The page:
How To Check the Temperature on a Turkey

Citrus-Herb Roast Turkey(Image credit: Joe Lingeman)

When it comes to Thanksgiving, turkey is usually the centerpiece of the whole holiday spread. So for hosts, there’s definitely pressure to get the turkey right — and that includes getting the bird to proper temperature before serving.

We’ve always found that being told how to check the internal temperature of the turkey in one quick line of instruction is very different than actually doing it. And when we’re talking about not only our own health but that of our guests as well, we don’t want to miss on that. Here is how to accurately take the temperature of your turkey and make sure that it has arrived at the safe internal temperature for eating.

The Right Temperature for a Turkey

When the internal temperature registers a steady 165°F in the thigh, your turkey is done.

How to Check the Turkey’s Temperature

The best way to check the temperature of a turkey to to stick an instant-read thermometer in the meatiest part of the thigh (see photo above). This is a part of the turkey that cooks the slowest and is also one of the thickest. That means if it’s at the right temperature, you can be sure the rest of the turkey has also finished cooking.

How to Find the Right Part of the Thigh

If you’re not familiar with turkey anatomy, look at it from above with the smaller neck cavity on top and the larger opening at the bottom. The little wings will be at the top close to the neck opening. The big, meaty legs — the thighs and drumsticks — will be at the bottom. The drumsticks stick out from the body and attach to the thigh at a joint, which in turn attach to the body of the turkey.

(Image credit: Emma Christensen)

In this picture, the neck opening is to the right with the bottom to the left. The turkey is breast-side up, so the thighs are a little under the drumsticks. To take the temperature, you might need to turn the turkey on its side.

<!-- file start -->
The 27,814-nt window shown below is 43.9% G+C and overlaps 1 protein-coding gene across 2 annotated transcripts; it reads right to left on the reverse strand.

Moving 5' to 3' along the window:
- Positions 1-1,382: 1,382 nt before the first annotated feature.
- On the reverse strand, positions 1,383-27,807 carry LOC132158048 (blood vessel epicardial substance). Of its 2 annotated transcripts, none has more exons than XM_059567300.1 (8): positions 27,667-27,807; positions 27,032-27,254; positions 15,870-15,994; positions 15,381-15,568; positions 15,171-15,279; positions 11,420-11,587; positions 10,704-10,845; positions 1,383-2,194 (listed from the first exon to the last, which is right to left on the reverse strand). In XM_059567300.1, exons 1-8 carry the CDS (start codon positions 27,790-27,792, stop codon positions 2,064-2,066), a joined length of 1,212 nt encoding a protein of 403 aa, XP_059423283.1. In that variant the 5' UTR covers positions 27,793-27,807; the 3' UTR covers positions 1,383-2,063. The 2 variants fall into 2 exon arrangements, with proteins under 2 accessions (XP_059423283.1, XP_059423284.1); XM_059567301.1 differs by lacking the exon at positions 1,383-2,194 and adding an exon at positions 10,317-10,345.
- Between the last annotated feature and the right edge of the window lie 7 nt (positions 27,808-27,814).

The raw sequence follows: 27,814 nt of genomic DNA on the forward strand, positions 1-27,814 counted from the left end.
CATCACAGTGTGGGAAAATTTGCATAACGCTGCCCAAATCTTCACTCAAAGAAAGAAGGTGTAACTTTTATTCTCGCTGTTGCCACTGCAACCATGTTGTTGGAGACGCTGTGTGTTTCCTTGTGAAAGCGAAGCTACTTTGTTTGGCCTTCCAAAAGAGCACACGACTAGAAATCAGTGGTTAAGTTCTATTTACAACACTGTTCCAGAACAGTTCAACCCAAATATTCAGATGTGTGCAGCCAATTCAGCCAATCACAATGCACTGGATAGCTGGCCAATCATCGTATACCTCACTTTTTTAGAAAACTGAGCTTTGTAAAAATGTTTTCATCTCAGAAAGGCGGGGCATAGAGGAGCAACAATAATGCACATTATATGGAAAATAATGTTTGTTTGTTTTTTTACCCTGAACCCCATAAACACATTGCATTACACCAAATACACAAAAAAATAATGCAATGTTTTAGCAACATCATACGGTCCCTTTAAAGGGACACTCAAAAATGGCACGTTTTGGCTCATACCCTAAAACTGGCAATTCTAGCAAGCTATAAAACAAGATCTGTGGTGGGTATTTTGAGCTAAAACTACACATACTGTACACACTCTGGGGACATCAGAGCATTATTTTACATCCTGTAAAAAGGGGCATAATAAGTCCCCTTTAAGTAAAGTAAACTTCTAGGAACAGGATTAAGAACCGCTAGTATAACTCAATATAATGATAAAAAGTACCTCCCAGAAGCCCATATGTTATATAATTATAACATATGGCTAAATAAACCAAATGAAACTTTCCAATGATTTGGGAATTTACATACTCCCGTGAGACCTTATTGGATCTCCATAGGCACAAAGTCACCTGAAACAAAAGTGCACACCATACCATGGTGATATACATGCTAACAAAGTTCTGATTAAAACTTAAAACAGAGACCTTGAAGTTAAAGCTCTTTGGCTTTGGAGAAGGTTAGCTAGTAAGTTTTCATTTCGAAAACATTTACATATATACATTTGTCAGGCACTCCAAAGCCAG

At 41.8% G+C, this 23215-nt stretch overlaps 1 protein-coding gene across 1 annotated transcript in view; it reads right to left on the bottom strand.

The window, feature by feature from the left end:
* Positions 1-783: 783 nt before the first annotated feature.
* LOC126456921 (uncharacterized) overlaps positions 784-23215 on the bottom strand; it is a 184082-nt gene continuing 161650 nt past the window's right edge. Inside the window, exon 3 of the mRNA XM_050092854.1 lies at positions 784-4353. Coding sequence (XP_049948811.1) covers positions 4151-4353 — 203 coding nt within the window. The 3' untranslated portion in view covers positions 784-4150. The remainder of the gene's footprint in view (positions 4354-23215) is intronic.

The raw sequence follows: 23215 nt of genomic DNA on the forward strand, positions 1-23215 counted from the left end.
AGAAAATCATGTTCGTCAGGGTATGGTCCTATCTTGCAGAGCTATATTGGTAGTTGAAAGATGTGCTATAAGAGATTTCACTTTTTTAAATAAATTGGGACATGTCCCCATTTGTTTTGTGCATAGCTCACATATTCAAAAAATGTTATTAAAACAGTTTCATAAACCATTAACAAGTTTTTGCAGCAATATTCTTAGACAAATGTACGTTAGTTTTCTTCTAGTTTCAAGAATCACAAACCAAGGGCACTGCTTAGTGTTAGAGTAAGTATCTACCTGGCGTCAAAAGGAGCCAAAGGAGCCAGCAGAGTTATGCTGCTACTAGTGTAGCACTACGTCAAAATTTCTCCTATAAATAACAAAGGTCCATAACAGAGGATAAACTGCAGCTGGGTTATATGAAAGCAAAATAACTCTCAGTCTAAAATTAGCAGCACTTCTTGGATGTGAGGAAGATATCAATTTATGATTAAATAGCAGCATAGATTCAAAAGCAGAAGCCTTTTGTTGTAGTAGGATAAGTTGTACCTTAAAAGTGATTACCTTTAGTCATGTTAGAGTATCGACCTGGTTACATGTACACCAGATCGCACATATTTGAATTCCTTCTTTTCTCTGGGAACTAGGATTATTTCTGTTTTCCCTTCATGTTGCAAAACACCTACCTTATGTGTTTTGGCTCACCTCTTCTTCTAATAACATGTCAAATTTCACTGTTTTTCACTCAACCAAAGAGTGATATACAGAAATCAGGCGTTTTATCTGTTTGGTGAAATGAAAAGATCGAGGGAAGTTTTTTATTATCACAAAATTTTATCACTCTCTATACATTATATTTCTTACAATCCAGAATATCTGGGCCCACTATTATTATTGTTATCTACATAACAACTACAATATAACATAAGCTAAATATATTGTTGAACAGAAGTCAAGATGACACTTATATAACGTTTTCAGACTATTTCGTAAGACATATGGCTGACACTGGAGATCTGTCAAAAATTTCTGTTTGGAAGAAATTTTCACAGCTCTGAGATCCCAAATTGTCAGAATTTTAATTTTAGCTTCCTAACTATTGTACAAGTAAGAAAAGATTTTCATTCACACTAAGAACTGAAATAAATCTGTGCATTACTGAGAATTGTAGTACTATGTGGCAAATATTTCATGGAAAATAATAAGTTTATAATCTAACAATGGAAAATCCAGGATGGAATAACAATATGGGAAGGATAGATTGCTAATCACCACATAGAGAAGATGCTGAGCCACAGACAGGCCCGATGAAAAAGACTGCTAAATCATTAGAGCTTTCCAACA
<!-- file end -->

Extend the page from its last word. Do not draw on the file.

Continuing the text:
How to Take the Temperature

  1. Insert your instant-read thermometer into the thigh meat so that the thermometer is parallel to the body of the turkey. You should feel some resistance as it goes into the meat. If it suddenly slides very easy, that means you’ve poked through into the turkey cavity. If you hit something solid, that means you’ve come to a bone. In either case, pull back a little so the thermometer is in the meat of the thigh.
  2. Also, make sure you know where the temperature sensor is on your thermometer. Some have it at the tip and others have it about half an inch above the tip. Position your thermometer in the thigh meat accordingly.
  3. Hold the thermometer still: Keep the thermometer there until the numbers stop moving. It’s best to actually take the turkey completely out of the oven and close the oven door so you don’t lose all the heat. Ovens take a surprisingly long time to come back up to temperature, and leaving it open while you check the temperature is one of the reasons behind the myth that turkeys take so long to cook!

When the turkey reaches the correct temperature, take it out of the oven, tent it loosely in foil, and let it rest so the juices have a chance to redistribute. If you leave the thermometer in the thigh, you’ll notice the temperature rising a bit before the turkey starts to cool again.

Another test to see if the turkey is done cooking is if the juices run clear. Cut a small slit in the meat at various places around the turkey and press just above the cut with the flat of your knife. If the juices that run out are clear, the turkey is done. If you see any red tinge of blood, keep cooking for a little longer.

Do you have any other tips for checking the temperature on a turkey?